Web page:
Statistically, every year roughly 1,400 meteorites of pebble size and larger fall somewhere on Earth's lands. But few of these are ever found — and even fewer (about 3%) are actually seen as they arrive. Because they're rare, these witnessed falls are especially prized both by scientists (because the stones are fresh and unweathered) and by meteorite collectors (they command higher prices).

Kenya meteorite

Meteorite hunter Michael Farmer poses with Rose Kamande, who found this 7.7-pound (3.5-kg) stone on July 17, 2011 — one day after meteorites fell from the sky in the villages surrounding Thika, Kenya.

Michael Farmer

As it happens, a bunch of meteorites fell from the sky over east-central Africa on July 16th, and only now are details of this extraterrestrial special delivery coming to light.

On that morning, residents in villages near Thika, Kenya, heard a loud explosion but didn't know what to make of the strange stones that fell around them. Local police were called to investigate a sizable one that dropped into a cornfield and carted it off for further study.

This is a desperately poor region, and it didn't take long for local villagers to realize that these plain-looking rocks might be worth something. Word of the event soon reached meteorite hunters, and within hours the chase was on.

Michael Farmer wasted no time traveling from his Tucson home to Kenya. By the morning of July 21st, just five days after the fall, he'd acquired more than 2 pounds of fragments. By then hundreds of locals had fanned out in the hope of finding some cosmic gold.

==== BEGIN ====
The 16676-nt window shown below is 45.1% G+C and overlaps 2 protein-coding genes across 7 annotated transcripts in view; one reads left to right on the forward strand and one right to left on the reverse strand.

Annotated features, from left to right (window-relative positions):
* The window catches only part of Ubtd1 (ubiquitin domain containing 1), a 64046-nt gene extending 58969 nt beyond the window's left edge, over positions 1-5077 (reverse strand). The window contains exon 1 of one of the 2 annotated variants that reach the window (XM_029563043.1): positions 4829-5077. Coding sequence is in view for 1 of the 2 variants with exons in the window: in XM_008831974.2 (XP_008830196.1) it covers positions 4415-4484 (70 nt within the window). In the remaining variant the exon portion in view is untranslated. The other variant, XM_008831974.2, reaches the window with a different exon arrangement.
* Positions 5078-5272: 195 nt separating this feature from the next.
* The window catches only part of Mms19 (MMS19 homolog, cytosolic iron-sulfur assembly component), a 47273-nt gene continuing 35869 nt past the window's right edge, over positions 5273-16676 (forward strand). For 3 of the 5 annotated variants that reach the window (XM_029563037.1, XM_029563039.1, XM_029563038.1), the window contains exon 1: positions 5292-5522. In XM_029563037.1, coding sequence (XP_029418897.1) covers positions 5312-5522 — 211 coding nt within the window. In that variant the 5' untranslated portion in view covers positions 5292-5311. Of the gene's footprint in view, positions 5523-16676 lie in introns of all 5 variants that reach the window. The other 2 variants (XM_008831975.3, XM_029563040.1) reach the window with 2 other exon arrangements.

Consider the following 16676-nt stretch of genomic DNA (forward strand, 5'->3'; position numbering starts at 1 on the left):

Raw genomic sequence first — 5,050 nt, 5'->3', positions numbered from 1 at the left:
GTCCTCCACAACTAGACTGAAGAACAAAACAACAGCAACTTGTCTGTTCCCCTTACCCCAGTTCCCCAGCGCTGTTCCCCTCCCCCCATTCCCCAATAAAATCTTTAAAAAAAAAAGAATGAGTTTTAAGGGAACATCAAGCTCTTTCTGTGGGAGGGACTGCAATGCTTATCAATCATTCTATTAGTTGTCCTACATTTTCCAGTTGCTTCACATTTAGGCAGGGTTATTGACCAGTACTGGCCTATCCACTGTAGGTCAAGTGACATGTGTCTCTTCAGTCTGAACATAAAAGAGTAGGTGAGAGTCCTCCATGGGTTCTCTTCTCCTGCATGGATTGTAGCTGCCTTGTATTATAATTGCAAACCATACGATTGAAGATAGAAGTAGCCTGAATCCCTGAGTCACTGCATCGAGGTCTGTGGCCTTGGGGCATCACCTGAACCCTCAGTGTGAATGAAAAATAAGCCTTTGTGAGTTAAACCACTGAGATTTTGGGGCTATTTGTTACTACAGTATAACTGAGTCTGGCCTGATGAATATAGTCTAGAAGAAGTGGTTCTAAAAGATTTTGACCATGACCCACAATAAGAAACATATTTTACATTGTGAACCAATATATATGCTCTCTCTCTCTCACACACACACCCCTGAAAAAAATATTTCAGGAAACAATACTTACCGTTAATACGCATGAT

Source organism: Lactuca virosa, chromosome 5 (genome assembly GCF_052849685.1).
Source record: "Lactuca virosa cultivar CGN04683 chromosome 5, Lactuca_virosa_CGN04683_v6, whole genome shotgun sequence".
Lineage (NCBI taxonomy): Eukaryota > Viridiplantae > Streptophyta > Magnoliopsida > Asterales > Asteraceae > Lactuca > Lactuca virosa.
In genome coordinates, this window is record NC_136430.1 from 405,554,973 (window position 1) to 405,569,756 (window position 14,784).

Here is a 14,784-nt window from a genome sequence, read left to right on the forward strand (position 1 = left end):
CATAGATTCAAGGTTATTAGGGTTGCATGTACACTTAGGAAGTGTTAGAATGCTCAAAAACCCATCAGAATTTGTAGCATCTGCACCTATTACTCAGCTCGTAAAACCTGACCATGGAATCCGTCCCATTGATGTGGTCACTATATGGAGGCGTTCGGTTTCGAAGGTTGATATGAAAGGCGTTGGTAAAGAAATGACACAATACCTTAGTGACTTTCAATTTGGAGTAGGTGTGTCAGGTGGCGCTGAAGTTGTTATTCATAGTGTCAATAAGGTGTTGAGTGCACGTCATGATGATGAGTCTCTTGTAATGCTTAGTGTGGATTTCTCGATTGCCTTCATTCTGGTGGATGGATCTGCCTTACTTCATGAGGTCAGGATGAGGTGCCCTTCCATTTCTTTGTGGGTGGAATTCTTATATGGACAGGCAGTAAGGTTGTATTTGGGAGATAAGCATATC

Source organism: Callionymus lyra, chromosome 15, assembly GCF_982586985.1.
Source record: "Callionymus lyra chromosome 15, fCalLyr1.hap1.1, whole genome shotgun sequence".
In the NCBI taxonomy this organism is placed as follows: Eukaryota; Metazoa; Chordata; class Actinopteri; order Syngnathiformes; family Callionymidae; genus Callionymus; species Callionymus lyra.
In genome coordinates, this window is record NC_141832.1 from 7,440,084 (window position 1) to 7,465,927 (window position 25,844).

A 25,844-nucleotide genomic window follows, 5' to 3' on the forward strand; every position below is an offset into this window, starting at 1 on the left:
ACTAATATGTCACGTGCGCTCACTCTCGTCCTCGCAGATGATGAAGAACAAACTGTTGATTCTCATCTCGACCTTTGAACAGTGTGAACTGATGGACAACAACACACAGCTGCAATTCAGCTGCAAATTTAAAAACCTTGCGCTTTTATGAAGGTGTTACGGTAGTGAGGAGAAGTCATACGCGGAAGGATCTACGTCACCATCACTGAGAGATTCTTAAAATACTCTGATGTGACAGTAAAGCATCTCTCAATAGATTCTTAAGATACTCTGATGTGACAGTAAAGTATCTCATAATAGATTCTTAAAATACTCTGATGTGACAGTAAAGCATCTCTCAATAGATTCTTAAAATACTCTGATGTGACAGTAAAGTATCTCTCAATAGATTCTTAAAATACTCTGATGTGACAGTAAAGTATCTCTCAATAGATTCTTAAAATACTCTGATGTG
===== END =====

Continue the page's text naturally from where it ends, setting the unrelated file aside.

"Upon arriving at the fall location," he reports, "I met a guy who knew a girl who saw a stone land only 5 feet from her in a coffee field while working at 10:30 a.m. when the explosions rocked the sky." Farmer returned to Kenya again just a week later, this time accompanied by Florda dealer Greg Hupé.

Kenya meteorite's hole in roof

A 70-g "hammer" meteorite punched through the corrugated-metal roof of a housing complex in the village of Muguga, Kenya, on July 16, 2011.

Michael Farmer

All told, meteorites fell in four different villages. The fall will likely be known officially as Kihum Wiri, the place where the largest pieces were found. An analysis by researcher Laurence Garvie at Arizona State University indicates that these are ordinary chondrites, the most common meteorite type.

So far, more than 30 pounds (14 kg) have been scooped up. "I paid either for stones or for workers and supervisors to monitor the workers, money none of them could refuse," Farmer explains. "Most of them got a year or years of salary for stones worthless to them. It changed their lives."


Image of ArnoldLayne


September 7, 2011 at 8:46 am

I had no idea someone would travel from Arizona to the Kenyan outback on short notice for this kind of find. Very cool though.Interesting the shower happened during the day, we usually associate meteor[ites] with the night sky.

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Image of YanLu


September 9, 2011 at 4:31 pm

Because we can observe them only under dark conditions. But meteorites lack a clock, have no idea of time whatsoever!

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